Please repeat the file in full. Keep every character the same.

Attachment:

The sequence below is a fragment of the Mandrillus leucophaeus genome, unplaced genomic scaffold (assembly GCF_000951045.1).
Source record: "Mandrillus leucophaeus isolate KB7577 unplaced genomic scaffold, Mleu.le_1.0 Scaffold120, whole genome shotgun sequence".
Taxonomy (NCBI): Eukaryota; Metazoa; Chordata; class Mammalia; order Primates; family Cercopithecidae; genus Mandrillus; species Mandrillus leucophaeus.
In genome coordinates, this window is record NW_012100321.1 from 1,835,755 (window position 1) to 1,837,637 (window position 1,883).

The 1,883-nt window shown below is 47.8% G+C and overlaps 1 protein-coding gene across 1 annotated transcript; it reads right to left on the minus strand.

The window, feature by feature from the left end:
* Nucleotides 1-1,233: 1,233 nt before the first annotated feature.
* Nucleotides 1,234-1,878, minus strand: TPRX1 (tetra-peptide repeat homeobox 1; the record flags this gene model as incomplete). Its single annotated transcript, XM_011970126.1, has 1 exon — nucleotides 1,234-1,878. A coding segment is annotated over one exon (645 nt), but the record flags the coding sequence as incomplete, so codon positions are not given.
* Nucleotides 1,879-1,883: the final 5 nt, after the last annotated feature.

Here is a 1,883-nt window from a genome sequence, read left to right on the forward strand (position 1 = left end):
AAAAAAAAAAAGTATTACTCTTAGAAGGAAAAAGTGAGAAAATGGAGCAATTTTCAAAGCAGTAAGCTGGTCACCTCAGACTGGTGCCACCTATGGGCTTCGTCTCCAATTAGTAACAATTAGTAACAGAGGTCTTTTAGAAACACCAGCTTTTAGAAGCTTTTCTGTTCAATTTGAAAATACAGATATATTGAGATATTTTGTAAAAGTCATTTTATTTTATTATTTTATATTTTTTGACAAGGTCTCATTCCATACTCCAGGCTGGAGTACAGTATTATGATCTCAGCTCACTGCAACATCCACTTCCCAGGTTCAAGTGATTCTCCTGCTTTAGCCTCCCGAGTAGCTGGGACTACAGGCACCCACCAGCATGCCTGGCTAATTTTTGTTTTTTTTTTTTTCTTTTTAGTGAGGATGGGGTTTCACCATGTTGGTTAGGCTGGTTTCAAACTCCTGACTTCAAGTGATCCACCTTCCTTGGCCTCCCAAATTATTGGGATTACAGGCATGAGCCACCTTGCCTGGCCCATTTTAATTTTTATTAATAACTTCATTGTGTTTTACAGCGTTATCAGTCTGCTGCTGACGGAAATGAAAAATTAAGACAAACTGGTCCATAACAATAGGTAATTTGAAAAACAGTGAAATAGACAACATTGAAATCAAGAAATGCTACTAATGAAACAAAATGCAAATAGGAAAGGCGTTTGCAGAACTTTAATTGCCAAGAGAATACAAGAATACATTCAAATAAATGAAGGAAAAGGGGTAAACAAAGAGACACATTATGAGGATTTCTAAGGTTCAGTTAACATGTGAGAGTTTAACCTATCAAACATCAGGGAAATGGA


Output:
The sequence below is a fragment of the Mandrillus leucophaeus genome, unplaced genomic scaffold (assembly GCF_000951045.1).
Source record: "Mandrillus leucophaeus isolate KB7577 unplaced genomic scaffold, Mleu.le_1.0 Scaffold120, whole genome shotgun sequence".
Taxonomy (NCBI): Eukaryota; Metazoa; Chordata; class Mammalia; order Primates; family Cercopithecidae; genus Mandrillus; species Mandrillus leucophaeus.
In genome coordinates, this window is record NW_012100321.1 from 1,835,755 (window position 1) to 1,837,637 (window position 1,883).

The 1,883-nt window shown below is 47.8% G+C and overlaps 1 protein-coding gene across 1 annotated transcript; it reads right to left on the minus strand.

The window, feature by feature from the left end:
* Nucleotides 1-1,233: 1,233 nt before the first annotated feature.
* Nucleotides 1,234-1,878, minus strand: TPRX1 (tetra-peptide repeat homeobox 1; the record flags this gene model as incomplete). Its single annotated transcript, XM_011970126.1, has 1 exon — nucleotides 1,234-1,878. A coding segment is annotated over one exon (645 nt), but the record flags the coding sequence as incomplete, so codon positions are not given.
* Nucleotides 1,879-1,883: the final 5 nt, after the last annotated feature.

Here is a 1,883-nt window from a genome sequence, read left to right on the forward strand (position 1 = left end):
AAAAAAAAAAAGTATTACTCTTAGAAGGAAAAAGTGAGAAAATGGAGCAATTTTCAAAGCAGTAAGCTGGTCACCTCAGACTGGTGCCACCTATGGGCTTCGTCTCCAATTAGTAACAATTAGTAACAGAGGTCTTTTAGAAACACCAGCTTTTAGAAGCTTTTCTGTTCAATTTGAAAATACAGATATATTGAGATATTTTGTAAAAGTCATTTTATTTTATTATTTTATATTTTTTGACAAGGTCTCATTCCATACTCCAGGCTGGAGTACAGTATTATGATCTCAGCTCACTGCAACATCCACTTCCCAGGTTCAAGTGATTCTCCTGCTTTAGCCTCCCGAGTAGCTGGGACTACAGGCACCCACCAGCATGCCTGGCTAATTTTTGTTTTTTTTTTTTTCTTTTTAGTGAGGATGGGGTTTCACCATGTTGGTTAGGCTGGTTTCAAACTCCTGACTTCAAGTGATCCACCTTCCTTGGCCTCCCAAATTATTGGGATTACAGGCATGAGCCACCTTGCCTGGCCCATTTTAATTTTTATTAATAACTTCATTGTGTTTTACAGCGTTATCAGTCTGCTGCTGACGGAAATGAAAAATTAAGACAAACTGGTCCATAACAATAGGTAATTTGAAAAACAGTGAAATAGACAACATTGAAATCAAGAAATGCTACTAATGAAACAAAATGCAAATAGGAAAGGCGTTTGCAGAACTTTAATTGCCAAGAGAATACAAGAATACATTCAAATAAATGAAGGAAAAGGGGTAAACAAAGAGACACATTATGAGGATTTCTAAGGTTCAGTTAACATGTGAGAGTTTAACCTATCAAACATCAGGGAAATGGA